A Wichita television station that lost a defamation lawsuit for naming a possible suspect in the BTK serial killings told the Kansas Supreme Court on Monday that it did nothing wrong and shouldn’t be penalized for its reporting.

But the attorney for Roger Valadez’s estate, Craig Shultz, told the justices that the Dec. 1, 2004, report on station KSN amounted to defamation and outrageous conduct, as a Sedgwick County jury decided in October 2006. The jury awarded a combined $1.1 million on the two claims.

Valadez, 66, died a month after the trial, in which Emmis Communications, then the owner of KSN, and its then-news director Todd Spessard were defendants.

The station aired Valadez’s name after his arrest at his home on minor outstanding warrants. Valadez never was charged in the BTK case and was released after DNA tested eliminated him as a suspect in the killings.

After Valadez died, a Sedgwick County judge dismissed the defamation verdict and reduced the total damages to $250,000 on the outrageous conduct claim alone.

Attorneys for Valadez’s estate want the defamation verdict reinstated. KSN wants that decision to stand but wants the outrageous conduct verdict dismissed.

Dennis Rader was arrested in February 2005 as the BTK killer and confessed to 10 killings in the Wichita area between 1974 and 1991. Rader, 63, is serving 10 consecutive life sentences at El Dorado Correctional Center.

The two main issues during Monday’s hearing were whether the station’s reporting amounted to outrageous conduct and whether the defamation verdict should have survived Valadez’s died.

Bernard Rhodes, a Kansas City, Mo., attorney representing the station, said KSN was correct when it reported Valadez had been arrested, his DNA taken and his home searched by BTK investigators. He said KSN also later reported that the police chief said Valadez wasn’t a BTK suspect.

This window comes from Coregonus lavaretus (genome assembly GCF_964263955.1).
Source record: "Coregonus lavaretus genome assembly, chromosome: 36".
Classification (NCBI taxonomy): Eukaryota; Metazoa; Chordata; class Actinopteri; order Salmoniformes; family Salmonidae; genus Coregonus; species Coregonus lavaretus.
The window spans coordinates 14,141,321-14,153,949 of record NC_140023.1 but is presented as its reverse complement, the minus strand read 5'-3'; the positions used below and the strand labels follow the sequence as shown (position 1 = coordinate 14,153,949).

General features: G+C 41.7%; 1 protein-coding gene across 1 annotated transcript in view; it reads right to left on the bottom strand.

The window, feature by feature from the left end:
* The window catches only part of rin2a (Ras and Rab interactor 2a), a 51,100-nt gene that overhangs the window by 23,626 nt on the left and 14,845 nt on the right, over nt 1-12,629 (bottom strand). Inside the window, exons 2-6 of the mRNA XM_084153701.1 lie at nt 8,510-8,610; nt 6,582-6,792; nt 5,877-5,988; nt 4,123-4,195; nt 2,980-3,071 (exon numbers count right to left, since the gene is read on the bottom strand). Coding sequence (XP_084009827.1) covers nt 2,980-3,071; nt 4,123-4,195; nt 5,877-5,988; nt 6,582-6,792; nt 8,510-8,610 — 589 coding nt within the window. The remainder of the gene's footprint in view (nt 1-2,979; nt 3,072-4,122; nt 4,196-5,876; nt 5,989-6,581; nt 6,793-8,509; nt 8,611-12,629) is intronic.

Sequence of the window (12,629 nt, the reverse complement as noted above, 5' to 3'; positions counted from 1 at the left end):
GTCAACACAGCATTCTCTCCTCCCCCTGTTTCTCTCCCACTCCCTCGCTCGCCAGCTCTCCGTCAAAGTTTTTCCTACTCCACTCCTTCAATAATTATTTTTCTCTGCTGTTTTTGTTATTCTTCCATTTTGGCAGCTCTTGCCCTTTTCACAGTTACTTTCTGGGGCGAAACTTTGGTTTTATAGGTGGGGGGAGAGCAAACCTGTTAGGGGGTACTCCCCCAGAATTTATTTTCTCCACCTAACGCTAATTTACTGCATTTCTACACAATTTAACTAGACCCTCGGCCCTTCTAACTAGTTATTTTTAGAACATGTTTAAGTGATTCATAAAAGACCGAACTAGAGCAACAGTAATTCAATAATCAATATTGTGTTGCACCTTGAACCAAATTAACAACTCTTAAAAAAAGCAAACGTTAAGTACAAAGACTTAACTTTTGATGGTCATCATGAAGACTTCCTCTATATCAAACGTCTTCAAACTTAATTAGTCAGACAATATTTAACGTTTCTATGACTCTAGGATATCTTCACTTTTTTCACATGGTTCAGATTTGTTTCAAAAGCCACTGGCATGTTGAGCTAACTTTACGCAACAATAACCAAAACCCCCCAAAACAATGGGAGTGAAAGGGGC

“The overarching issue this case presents to this court is whether the truthful reporting of the name of a criminal suspect as part of a police investigation into a high-profile case can be the basis for imposing liability on the media,” Rhodes said.

But Shultz said the evidence “shows the shameful nature of reporting” that was done.

“In a sense, it was like a gamble. The press, KSN in particular, which gave up Mr. Valadez’s name, made a bet. They bet they were going to come out right, and they weren’t,” Shultz said.

The BTK killer — a name Rader coined for “Bind, Torture, Kill” — had terrorized Wichita throughout the 1970s and had taunted authorities with anonymous letters. BTK resurfaced with new messages in 2004.

Justice Carol Beier asked if KSN had sources in naming Valadez.

“We had shoe-leather reporting. We did not have a source inside the Police Department,” Rhodes said.

“We had people on the ground at the house who saw in the middle of the night police conducting the search.”

Rhodes said the station knew Valadez owned the house but didn’t air his name until it confirmed he had been jailed and a judge had set a cash bond of $25,000.

“Every other station in town was doing exactly the same thing. How can ...,” Rhodes told the court before he was interrupted by Justice Lee Johnson.

“That isn’t true,” Johnson said. “They weren’t doing exactly the same thing. They were not identifying Mr. Valadez by name. Your client is the only news media using the name.”

Rhodes agreed, again raising the question of whether the truthful reporting of a name is grounds for punishment.

“We have the right to report the facts,” he said.

Johnson also questioned Shultz about whether Valadez was a BTK suspect. Shultz agreed that Valadez was a “person of interest” in the BTK investigation.

“There were elements of truth in their report, but this was an all-day deal,” Shultz said. “They kept juxtapositioning these things that would imply something that simply wasn’t true.”

Shultz also said the defamation verdict should be reinstated because the jury reached its decision before Valadez died and that was a final judgment.

Rhodes said the trial judge ruled correctly and the defamation decision shouldn’t be reinstated.

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The case is Melanie L. Valadez v. Emmiss Communications and Todd Spessard, No. 99,139

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